How You Can Get By With Less and Still Be Happy…

by Sarah L

I was raised in a very religious, conservative family. My parents had several of us kids that they were putting through private schools, so there was never any extra money. We lived below “paycheck to paycheck”. I’ve been to food pantries, salvage stores, garage sales, and used coupons. Anything to save money. I decided when I was grown I was living high on the hog…no more pinching pennies for me!!

Well, turns out saving had become a way of life. When my ex-husband left us, I discovered he had taken my credit cards and charged thousands of dollars. At the time I was working a part-time job (and recovering from cancer and had 2 toddlers). I immediately was put into a dire situation of paying these bills off or ruining my credit. I used a debt consolidation place for over a year only to discover the total amount of my bills wasn’t coming down. I then got a signature loan from a credit union and was able to pay off my bills within the next year.

One way I used to mentally trick myself into paying off more of the debt faster was to pay a few extra dollars on my monthly utility bills (works best with utility bills as they credit your account). If I owed $60, I’d pay $65. I would do this every month until I was one full month ahead on that bill.

Then I would move on to another utility bill. I would do the same thing there. Eventually, I had enough paid ahead that I would “cash in” and use my credits to pay those bills that month. That way, the month I used all the utility credits, I would be making a double payment on my debt. I know this is really just a mental trick, but it was easier to put a few extra dollars onto a small bill and then be able to make a larger payment on the big bill as opposed to putting a few dollars on the big bill and not really being able to see any progress in paying it off.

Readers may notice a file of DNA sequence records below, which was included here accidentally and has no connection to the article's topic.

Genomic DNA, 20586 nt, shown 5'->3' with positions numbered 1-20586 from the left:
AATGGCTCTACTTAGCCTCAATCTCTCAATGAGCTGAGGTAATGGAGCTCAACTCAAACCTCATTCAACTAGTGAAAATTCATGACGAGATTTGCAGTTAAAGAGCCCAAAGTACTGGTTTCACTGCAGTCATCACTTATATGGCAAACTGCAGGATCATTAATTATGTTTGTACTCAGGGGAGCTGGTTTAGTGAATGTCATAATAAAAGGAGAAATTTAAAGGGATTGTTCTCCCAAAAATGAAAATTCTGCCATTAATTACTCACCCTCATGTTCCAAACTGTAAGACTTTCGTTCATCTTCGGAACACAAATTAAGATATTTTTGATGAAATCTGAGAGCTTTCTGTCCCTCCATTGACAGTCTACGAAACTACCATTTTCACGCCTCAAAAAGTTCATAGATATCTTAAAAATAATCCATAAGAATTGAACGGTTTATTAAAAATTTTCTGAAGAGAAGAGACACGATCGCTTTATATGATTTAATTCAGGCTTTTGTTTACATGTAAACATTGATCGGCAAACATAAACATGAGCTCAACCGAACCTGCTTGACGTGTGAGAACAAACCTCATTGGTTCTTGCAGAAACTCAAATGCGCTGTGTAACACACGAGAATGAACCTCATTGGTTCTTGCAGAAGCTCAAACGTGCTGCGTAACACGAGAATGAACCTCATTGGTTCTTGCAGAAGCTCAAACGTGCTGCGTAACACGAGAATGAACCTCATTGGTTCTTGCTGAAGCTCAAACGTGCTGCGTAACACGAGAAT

You have to have a mentality that you will not spend unless it’s absolutely necessary. We were eating as frugally as possible, not going out to eat, not going anywhere that cost anything. We found lots of free entertainment and activities to do!!

Another way of saving money or stretching what you have is to use coupons. I’m not into the “Extreme Couponing” craze. If I have a coupon for something I normally buy, I will use it. However, if I don’t normally buy name brand products, then I’m not saving money by switching to a name brand to use a coupon when it’s still more expensive then the off brand. I know how much money I can spend each month. If I don’t have extra money, I don’t look at the ads that come out (other than grocery stores). I don’t go to a garage sale (no matter how tempting it may be) if I don’t have money to spend. I also weigh the cost of saving a few cents with driving across town (is it worth the gas to save a penny-probably not!).

During this time when I was newly divorced and had NO money, I picked up a deer that had been hit on the road in front of me. I called a friend and he helped me field dress it. We had been eating tuna helper with no tuna so having a freezer full of meat was a huge blessing. Another friend invited me to go deer hunting the next year.

He loaned me a gun and took me with him to some property he had permission to hunt on. It took 2 years but I finally got a deer and have every year since. When my son shot his first deer at 8 he was so proud to tell everyone that he had brought Bambi home for his family! Now, we bag at least 3 deer a year and that’s our meat for the year unless I can shoot something else we can eat (squirrel, rabbit, etc.).

I’ve learned how to hunt all kinds of game (and cook with the meat – it’s all in the way you cook it.) Hunting is a great way to get inexpensive meat for the table. Most hunters would gladly help a newbie and show them the ropes, lend a gun, etc. I would encourage anyone interested in taking up the sport to go to a Hunter’s Education Class. Most state Fish & Game Departments have programs to teach new hunters (or anglers). Most Departments have hunts for new hunters where they provide the gun & the place to hunt.